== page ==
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Northern California Wildfires Become Larger

FILE - This photo provided by KATU-TV shows a wildfire as seen from near Stevenson, Washington, across the Columbia River, burning in the Columbia River Gorge above Cascade Locks, Oregon, Sept. 4, 2017.
Northern California Wildfires Become Larger
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Wildfires continue to spread in northern California.

American weather experts were predicting high winds and low humidity levels in the area on Thursday. Such conditions are making it difficult to stop the 22 major wildfires north of San Francisco.

The fires are blamed for at least 23 deaths. About 300 other people are listed as missing. California officials say at least 3,500 homes and businesses have been destroyed.

Earlier this week, President Donald Trump declared part of northern California a disaster area. His declaration makes the area eligible for assistance from the federal government.

The fires

The state's forestry department fire chief, Ken Pimlott, is helping to direct the 8,000 firefighters struggling to contain the wildfires. He called the fires "a serious, critical, catastrophic event."

This week, police blocked many roads and prevented residents from going to neighborhoods destroyed by the fires.

Dave Larson lives in the Sonoma County community of Glen Ellen. He returned to his neighborhood to look for his cats.

As he looked at the damage, he noted that some of his neighbors' homes had survived. Larson said he regretted he had not stayed, like his neighbors, standing on the housetop and fighting the fire with his water hose.

Larson told VOA that he lost many objects that were valuable to him, including his grandfather's gun.

"One thing I really kick myself for not grabbing before the fire came was my grandfather's 100 year old Lebel rifle that he was shot with in World War II. And it was in perfect condition. And as you can see, this is what's left. The bayonet is still attached. It's amazing. It was still sitting right next to my flat screen TV, which is also completely melted."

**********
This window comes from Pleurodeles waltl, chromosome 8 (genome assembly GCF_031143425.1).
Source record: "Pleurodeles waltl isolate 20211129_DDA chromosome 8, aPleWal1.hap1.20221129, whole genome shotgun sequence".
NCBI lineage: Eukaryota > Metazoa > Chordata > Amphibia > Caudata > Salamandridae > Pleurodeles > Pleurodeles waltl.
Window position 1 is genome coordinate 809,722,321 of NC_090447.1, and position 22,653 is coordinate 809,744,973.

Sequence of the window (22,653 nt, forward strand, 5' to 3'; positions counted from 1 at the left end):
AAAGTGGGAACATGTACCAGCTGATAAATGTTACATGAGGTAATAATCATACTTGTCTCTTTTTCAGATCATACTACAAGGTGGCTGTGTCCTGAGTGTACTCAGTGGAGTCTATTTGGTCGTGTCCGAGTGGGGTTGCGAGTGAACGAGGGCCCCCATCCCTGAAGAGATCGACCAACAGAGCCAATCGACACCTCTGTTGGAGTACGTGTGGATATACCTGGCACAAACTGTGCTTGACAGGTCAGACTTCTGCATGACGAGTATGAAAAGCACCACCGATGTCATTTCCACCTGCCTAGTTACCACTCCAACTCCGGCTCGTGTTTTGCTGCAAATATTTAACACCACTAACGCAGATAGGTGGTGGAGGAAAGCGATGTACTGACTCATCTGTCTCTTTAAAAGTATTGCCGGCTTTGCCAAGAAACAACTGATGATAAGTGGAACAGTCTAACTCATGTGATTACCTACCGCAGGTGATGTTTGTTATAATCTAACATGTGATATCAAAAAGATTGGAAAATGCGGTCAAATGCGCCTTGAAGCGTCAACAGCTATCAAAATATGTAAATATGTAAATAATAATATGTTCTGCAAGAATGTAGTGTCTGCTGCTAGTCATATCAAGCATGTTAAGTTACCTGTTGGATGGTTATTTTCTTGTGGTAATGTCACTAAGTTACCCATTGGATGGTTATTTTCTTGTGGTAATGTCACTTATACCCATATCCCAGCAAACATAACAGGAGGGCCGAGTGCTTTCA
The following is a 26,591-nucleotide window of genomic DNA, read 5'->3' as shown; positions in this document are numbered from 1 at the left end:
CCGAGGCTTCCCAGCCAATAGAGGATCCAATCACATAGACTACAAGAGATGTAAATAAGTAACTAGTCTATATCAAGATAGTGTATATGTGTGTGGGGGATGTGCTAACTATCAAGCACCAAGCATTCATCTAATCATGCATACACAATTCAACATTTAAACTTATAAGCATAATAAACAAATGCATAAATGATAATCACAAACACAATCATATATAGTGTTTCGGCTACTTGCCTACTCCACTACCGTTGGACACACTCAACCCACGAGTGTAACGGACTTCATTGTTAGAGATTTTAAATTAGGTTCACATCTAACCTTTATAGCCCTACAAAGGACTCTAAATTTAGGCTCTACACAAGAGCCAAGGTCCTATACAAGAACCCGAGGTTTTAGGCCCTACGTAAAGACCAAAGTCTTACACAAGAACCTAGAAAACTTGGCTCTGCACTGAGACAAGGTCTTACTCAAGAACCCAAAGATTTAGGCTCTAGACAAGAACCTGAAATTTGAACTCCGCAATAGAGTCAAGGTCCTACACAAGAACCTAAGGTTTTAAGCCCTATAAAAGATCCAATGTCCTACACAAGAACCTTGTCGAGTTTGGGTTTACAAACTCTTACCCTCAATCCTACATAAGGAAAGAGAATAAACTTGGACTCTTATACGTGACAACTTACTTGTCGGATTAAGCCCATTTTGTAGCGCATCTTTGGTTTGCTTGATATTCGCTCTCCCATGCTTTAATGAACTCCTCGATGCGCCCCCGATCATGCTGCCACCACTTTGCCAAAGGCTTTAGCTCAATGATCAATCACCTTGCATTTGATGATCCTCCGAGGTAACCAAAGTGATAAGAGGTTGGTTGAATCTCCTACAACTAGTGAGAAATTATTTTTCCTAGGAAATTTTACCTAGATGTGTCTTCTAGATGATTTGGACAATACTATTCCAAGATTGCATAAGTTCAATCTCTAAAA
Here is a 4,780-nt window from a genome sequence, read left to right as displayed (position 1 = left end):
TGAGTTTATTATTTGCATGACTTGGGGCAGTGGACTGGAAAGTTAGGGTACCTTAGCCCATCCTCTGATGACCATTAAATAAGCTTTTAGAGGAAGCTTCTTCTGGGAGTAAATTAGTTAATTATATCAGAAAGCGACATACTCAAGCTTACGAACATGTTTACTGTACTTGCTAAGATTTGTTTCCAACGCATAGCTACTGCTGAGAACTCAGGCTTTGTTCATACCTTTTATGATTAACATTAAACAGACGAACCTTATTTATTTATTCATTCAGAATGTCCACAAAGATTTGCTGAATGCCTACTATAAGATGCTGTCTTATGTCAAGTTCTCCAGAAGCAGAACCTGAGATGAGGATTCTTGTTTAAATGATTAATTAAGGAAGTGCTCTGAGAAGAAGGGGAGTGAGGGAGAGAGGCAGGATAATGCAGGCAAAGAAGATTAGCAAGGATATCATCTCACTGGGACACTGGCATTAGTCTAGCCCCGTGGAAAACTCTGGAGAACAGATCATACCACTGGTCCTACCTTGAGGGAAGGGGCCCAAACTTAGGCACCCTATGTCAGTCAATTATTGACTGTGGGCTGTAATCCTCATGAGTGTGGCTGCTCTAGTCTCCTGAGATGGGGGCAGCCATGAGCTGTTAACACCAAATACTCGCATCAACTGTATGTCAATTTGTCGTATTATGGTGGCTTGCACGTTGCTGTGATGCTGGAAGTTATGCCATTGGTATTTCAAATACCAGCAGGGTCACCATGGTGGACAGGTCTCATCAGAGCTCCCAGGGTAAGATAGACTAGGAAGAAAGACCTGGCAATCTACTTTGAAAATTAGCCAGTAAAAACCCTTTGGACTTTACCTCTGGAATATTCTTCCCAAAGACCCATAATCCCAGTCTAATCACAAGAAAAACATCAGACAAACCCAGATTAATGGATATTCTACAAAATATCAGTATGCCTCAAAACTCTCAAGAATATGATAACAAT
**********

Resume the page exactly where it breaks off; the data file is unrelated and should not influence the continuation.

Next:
Gordon O'Brien is a fire captain from Alameda, California. He said when a fire is coming fast, there is little people can do except save themselves.

On Wednesday, O'Brien and his crew were working on protecting buildings instead of fighting the fire.

"We're not focusing a whole lot right now on the actual containment – at least my aspect of it… We're focusing on structure protection and dealing within the fire lines to stop anything else from burning down."

History of fires in the region

Northern California has experienced many large fires in the past - although the current wildfires are the deadliest in recent memory.

In 2012, a wildfire known as "Rush" burned over 110,000 hectares. In 2013, the "Rim" fire burned over 100,000 hectares and destroyed more than 100 structures.

Homes burned by a wildfire are seen, Oct. 11, 2017, in Santa Rosa, Calif.
Homes burned by a wildfire are seen, Oct. 11, 2017, in Santa Rosa, Calif.

Strong, dry winds blow across the countryside from the mountains. These winds put northern California at a high risk for wildfires in the late summer and early autumn.

State officials said they do not know the exact cause of the current fires. They say anything from a backfiring car to a burning cigarette can start a fire.

In the past, people, lightning, and even powerlines have caused wildfires in northern California.

It will be weeks before the exact amount of the damage is known. But for now, residents are just trying to make it through this fire safely.

I'm John Russell.

Michelle Quinn and Deana Mitchell reported on this story for John Russell adapted their report for Learning English. George Grow was the editor.

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Words in This Story

humidity – n. the amount of moisture in the air

eligible – adj. able to be chosen for something; able to do or receive something

hose – n. a long, usually rubber tube that liquids or gases can flow through

backfire – n. a loud sound a car makes when fuel is not burned properly

resident – n. someone who has lived in a place for some length of time